Date: August 7, 2006
Creator: Truex, Michael J.; Nimmons, Michael J.; Johnson, Christian D.; Dresel, P EVAN. & Murray, Christopher J.
Partner: UNT Libraries Government Documents Department

INL Sitewide Institutional Controls Annual Report FY2006

Description: This document reports the results of the fiscal year 2006 institutional controls assessment at Comprehensive Environmental Response, Compensation, and Liability Act sites at the Idaho National Laboratory. These activities are described in the INEEL Sitewide Institutional Control Plan. Inspections were performed by Long-term Stewardship Program personnel with representatives of the various facilities. The assessments showed that the various institutional control measures in place across the Idaho National Laboratory Site are functioning as intended. Information in the Idaho National Engineering and Environmental Laboratory Comprehensive Facilities and Land Use Plan was reviewed as part of the annual assessment and was revised as needed to reflect the current status of the institutional control sites.
Date: August 1, 2006
Creator: Jolley, W. L.
Partner: UNT Libraries Government Documents Department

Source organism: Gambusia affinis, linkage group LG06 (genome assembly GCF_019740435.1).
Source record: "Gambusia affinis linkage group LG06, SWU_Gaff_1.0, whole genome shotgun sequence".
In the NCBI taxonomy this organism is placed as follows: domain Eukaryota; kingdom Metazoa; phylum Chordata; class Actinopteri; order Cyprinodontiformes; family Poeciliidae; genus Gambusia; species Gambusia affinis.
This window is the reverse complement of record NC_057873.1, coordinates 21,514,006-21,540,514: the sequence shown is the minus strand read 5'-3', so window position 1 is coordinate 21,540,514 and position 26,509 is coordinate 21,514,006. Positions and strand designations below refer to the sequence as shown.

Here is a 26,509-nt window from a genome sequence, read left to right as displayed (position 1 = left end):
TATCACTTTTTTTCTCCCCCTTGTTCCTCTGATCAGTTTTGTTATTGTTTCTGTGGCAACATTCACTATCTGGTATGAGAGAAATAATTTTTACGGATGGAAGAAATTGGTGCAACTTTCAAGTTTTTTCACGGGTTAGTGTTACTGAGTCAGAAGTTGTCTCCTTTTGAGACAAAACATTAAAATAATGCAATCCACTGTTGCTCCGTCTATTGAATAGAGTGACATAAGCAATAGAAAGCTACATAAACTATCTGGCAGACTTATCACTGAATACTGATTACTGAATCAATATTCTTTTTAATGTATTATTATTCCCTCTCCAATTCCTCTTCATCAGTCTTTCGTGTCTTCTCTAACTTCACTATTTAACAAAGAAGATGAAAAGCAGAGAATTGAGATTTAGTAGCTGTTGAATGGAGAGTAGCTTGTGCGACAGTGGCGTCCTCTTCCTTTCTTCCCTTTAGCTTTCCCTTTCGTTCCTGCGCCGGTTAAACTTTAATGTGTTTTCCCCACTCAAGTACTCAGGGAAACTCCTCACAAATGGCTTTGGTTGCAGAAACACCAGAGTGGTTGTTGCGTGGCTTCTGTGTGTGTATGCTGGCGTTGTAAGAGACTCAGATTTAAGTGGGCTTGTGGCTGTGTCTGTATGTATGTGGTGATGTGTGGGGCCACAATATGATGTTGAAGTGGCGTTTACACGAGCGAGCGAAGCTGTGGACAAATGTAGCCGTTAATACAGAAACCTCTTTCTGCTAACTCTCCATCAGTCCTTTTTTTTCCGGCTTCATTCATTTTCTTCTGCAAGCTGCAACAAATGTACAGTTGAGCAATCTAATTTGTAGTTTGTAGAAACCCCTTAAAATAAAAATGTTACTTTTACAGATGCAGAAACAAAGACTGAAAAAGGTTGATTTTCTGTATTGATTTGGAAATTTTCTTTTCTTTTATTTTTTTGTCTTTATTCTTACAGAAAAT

INL Sitewide Operations and Maintenance Report for CERCLA Response Actions - FY2006

Description: This report documents how remedies mandated by the Comprehensive Environmental Response, Compensation, and Liability Act for the Idaho National Laboratory Site were operated and maintained during Fiscal Year 2006. The activities addressed in the INEEL Sitewide Operations and Maintenance Plan are reported in this document.
Date: October 2, 2006
Creator: Olaveson, B. E.
Partner: UNT Libraries Government Documents Department

Statement of Work for Drilling Five CERCLA Groundwater Monitoring Wells During Fiscal Year 2006, 300-FF-5 Operable Unit

Description: Pacific Northwest National Laboratory, the U.S. Department of Energy (DOE), and the regulators have agreed that two characterization wells along with three additional performance monitoring wells shall be installed in the 300-FF-5 Operable Unit as defined in the proposed Hanford Federal Facility Agreement and Consent Order (Tri-Party Agreement [TPA]) Milestone M-24-57 and the 300-FF-5 Limited Field Investigation plan (DOE/RL-2005-47). This document contains the statement of work required to drill, characterize, and construct the proposed groundwater monitoring wells during FY 2006.
Date: August 1, 2005
Creator: Williams, Bruce A.
Partner: UNT Libraries Government Documents Department

Record of Decision Remedial Alternative Selection for the Fire Department Hose Training Facility (904-113G) Operable Unit

Description: This decision document presents the selected remedial alternative for the FDHTF located at the SRS in Aiken, South Carolina. The selected alternative was developed in accordance with RCRA, CERCLA, as amended, and to the extent practicable, the National Oil and Hazardous Substances Pollution Contingency Plan. This decision is based on the Administrative Record File for this specific RCRA/CERCLA unit.
Date: February 10, 1999